The risible notion that I have ever referred to myself as a “noted Sinologist” is just one of the many fanciful accusations that Clive Hamilton flings my way in his response to my essay. Another is that I belong to some kind of cabal of China academics who are allegedly averse to criticising the Chinese state or its influence in Australia because we have invested so much time studying the Chinese language and Chinese history. Hamilton attributes fabricated quotations to me using inverted commas, including one in which I wish I had written a book on China’s influence in Australia (I don’t, actually), and attacks me for what I never said. Falsely attributed quotations and the invention of conspiracies are, coincidentally, tactics also favoured by the Chinese Communist Party. For the record, I’m a freelance writer, editor and translator, not a salaried academic.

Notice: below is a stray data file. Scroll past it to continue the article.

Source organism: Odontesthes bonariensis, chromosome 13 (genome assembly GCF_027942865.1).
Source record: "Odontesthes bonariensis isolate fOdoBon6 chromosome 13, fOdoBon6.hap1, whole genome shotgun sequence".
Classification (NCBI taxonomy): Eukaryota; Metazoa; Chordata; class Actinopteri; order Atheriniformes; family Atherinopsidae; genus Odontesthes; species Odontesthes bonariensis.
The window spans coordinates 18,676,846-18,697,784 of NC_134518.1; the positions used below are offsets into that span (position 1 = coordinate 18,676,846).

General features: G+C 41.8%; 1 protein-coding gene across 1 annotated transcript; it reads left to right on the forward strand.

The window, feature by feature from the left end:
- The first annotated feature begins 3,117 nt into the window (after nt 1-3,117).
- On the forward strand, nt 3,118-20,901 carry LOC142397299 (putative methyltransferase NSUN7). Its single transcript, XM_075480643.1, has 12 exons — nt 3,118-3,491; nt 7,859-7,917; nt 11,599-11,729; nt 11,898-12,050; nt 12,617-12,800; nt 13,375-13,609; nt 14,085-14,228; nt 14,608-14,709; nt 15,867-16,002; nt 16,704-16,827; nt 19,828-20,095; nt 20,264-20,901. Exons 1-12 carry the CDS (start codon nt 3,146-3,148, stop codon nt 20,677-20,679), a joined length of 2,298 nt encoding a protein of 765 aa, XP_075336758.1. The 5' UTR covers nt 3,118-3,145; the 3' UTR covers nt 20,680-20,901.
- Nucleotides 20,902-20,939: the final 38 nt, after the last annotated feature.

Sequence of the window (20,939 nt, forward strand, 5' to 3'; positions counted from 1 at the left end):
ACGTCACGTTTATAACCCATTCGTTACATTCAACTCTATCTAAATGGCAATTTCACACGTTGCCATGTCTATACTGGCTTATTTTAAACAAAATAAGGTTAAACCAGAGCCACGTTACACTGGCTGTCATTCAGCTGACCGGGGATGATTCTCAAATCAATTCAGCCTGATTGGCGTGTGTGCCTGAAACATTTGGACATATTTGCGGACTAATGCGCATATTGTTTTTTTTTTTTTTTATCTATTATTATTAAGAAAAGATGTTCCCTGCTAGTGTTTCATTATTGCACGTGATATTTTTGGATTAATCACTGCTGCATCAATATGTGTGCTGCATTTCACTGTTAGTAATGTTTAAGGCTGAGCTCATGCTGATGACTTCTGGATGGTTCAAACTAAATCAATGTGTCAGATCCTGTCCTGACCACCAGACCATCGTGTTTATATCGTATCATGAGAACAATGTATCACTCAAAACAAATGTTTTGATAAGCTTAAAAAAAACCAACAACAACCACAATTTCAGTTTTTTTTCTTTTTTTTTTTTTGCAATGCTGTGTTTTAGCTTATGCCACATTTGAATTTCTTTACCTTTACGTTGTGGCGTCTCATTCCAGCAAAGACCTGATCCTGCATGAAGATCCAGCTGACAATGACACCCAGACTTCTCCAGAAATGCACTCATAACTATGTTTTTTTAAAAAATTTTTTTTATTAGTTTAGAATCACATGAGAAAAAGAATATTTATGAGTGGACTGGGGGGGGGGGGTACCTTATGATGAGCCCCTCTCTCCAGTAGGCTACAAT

To accuse me of being blind to Chinese operations in Australia is simply more evidence-free bizarreness on Hamilton’s part. To suggest that I would happily rationalise, on any grounds, Chinese students’ aggression towards pro-Tibetan protesters at the April 2008 Olympic torch relay in Canberra borders on defamatory. I wrote and spoke about the torch relay in various forums, including in an essay published in The Monthly in August that year. That piece also discussed death threats to a journalist friend from soi-disant Chinese nationalists for her reporting on human rights abuses in Tibet. The fact that I don’t agree in every detail with Hamilton’s arguments doesn’t make me an amoral idiot.